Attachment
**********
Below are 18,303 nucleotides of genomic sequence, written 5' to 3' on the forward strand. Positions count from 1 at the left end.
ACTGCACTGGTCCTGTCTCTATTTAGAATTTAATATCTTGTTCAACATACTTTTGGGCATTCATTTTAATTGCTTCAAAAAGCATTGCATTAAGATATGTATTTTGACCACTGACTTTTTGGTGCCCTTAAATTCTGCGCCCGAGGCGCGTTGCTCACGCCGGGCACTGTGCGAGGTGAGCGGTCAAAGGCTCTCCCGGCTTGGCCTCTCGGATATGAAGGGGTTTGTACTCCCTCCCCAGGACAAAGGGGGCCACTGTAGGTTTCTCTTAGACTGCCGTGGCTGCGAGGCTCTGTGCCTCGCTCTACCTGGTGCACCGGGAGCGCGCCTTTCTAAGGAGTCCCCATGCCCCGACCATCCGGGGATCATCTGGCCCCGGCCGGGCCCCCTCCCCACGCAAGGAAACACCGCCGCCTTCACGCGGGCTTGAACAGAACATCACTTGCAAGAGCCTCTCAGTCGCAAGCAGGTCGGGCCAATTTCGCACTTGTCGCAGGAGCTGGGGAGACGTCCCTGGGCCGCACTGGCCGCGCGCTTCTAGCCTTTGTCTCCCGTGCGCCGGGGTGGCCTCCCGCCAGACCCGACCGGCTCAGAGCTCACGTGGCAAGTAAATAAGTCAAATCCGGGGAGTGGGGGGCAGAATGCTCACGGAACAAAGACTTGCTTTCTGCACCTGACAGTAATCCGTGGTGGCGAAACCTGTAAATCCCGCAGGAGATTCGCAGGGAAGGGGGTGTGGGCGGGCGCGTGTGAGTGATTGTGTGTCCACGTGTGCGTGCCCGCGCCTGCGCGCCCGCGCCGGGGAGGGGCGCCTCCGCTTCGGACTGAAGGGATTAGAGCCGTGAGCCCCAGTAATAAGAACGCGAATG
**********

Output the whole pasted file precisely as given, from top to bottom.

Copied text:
Below are 18,303 nucleotides of genomic sequence, written 5' to 3' on the forward strand. Positions count from 1 at the left end.
ACTGCACTGGTCCTGTCTCTATTTAGAATTTAATATCTTGTTCAACATACTTTTGGGCATTCATTTTAATTGCTTCAAAAAGCATTGCATTAAGATATGTATTTTGACCACTGACTTTTTGGTGCCCTTAAATTCTGCGCCCGAGGCGCGTTGCTCACGCCGGGCACTGTGCGAGGTGAGCGGTCAAAGGCTCTCCCGGCTTGGCCTCTCGGATATGAAGGGGTTTGTACTCCCTCCCCAGGACAAAGGGGGCCACTGTAGGTTTCTCTTAGACTGCCGTGGCTGCGAGGCTCTGTGCCTCGCTCTACCTGGTGCACCGGGAGCGCGCCTTTCTAAGGAGTCCCCATGCCCCGACCATCCGGGGATCATCTGGCCCCGGCCGGGCCCCCTCCCCACGCAAGGAAACACCGCCGCCTTCACGCGGGCTTGAACAGAACATCACTTGCAAGAGCCTCTCAGTCGCAAGCAGGTCGGGCCAATTTCGCACTTGTCGCAGGAGCTGGGGAGACGTCCCTGGGCCGCACTGGCCGCGCGCTTCTAGCCTTTGTCTCCCGTGCGCCGGGGTGGCCTCCCGCCAGACCCGACCGGCTCAGAGCTCACGTGGCAAGTAAATAAGTCAAATCCGGGGAGTGGGGGGCAGAATGCTCACGGAACAAAGACTTGCTTTCTGCACCTGACAGTAATCCGTGGTGGCGAAACCTGTAAATCCCGCAGGAGATTCGCAGGGAAGGGGGTGTGGGCGGGCGCGTGTGAGTGATTGTGTGTCCACGTGTGCGTGCCCGCGCCTGCGCGCCCGCGCCGGGGAGGGGCGCCTCCGCTTCGGACTGAAGGGATTAGAGCCGTGAGCCCCAGTAATAAGAACGCGAATG